News Brief

An Embodied Carbon Toolkit for Interior Designers

Metropolis has put together a slew of resources to limit the emissions from continual interior design changes.

“By 2050, the interior design industry will have influence over almost one-tenth of the world’s carbon emissions.” That’s according to Metropolis magazine, which recently released a toolkit for interior designers on avoiding embodied carbon emissions.

We tend to think of embodied carbon—the emissions associated with building materials—as a problem primarily with structural and envelope products. But because interiors are renovated over and over during the lifetime of a building, their share of embodied carbon in the long term may be much higher than previously believed. That fact creates a lot of pressure that interior designers may not have felt before. The Metropolis toolkit is for them.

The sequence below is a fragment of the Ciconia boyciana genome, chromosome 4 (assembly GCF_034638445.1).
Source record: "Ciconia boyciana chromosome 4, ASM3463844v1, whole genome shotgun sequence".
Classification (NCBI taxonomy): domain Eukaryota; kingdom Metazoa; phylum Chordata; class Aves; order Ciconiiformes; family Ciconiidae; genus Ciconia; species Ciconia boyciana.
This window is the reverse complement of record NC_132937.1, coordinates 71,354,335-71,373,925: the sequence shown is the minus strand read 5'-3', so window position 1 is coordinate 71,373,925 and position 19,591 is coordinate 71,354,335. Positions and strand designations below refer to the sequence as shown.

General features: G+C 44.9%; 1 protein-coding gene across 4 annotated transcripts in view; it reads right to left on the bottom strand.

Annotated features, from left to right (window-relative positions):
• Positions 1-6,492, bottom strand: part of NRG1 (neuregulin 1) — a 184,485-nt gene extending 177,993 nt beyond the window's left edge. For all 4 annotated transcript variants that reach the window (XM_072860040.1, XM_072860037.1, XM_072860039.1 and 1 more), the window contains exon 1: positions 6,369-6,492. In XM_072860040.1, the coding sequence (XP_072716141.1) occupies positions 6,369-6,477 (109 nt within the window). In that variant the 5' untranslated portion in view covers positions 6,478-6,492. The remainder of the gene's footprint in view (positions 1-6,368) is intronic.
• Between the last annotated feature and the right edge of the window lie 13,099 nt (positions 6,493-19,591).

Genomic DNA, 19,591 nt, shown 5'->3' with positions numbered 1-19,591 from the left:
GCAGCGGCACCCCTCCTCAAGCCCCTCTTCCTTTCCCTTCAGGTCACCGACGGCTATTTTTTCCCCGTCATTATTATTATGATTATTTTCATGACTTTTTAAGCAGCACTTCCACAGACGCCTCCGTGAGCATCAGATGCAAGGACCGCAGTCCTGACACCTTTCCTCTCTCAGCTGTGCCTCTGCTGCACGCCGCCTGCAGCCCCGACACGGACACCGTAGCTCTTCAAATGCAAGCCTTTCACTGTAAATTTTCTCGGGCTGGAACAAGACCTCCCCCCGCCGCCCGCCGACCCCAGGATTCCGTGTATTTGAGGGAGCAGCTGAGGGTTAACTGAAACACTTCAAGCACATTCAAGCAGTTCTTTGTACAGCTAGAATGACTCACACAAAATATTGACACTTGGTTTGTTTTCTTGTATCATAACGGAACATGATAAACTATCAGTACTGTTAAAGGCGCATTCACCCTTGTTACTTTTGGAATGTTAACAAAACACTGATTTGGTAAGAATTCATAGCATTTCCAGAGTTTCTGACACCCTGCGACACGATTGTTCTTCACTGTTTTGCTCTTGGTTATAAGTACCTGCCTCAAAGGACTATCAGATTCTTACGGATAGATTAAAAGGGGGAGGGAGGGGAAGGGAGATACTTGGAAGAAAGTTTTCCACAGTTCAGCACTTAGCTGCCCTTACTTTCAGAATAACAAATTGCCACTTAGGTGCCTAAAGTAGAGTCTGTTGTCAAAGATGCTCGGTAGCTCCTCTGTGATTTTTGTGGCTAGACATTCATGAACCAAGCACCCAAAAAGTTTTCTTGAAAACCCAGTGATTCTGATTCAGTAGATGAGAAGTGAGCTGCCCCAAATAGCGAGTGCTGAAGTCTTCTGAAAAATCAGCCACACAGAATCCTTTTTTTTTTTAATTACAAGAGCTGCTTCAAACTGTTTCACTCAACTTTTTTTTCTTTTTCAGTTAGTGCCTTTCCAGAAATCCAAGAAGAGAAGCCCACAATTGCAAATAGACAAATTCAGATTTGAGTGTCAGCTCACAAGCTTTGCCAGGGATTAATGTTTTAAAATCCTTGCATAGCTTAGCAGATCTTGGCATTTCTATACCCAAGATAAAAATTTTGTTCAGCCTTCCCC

Created in collaboration with manufacturers, designers, and construction professionals, the toolkit offers resources for finding carbon hotspots, talking to team members and clients, designing for deconstruction, choosing beautiful materials, tracking carbon, and many more strategies for success.

“Interior designers have a special opportunity to continuously improve outcomes for both people and the planet,” says the magazine.

More on embodied carbon

The Urgency of Embodied Carbon and What You Can Do about It

A Growing Embodied Carbon Library

Net-Zero Embodied Carbon by 2050?

For more information:



Published October 4, 2021

Melton, P. (2021, September 20). An Embodied Carbon Toolkit for Interior Designers. Retrieved from

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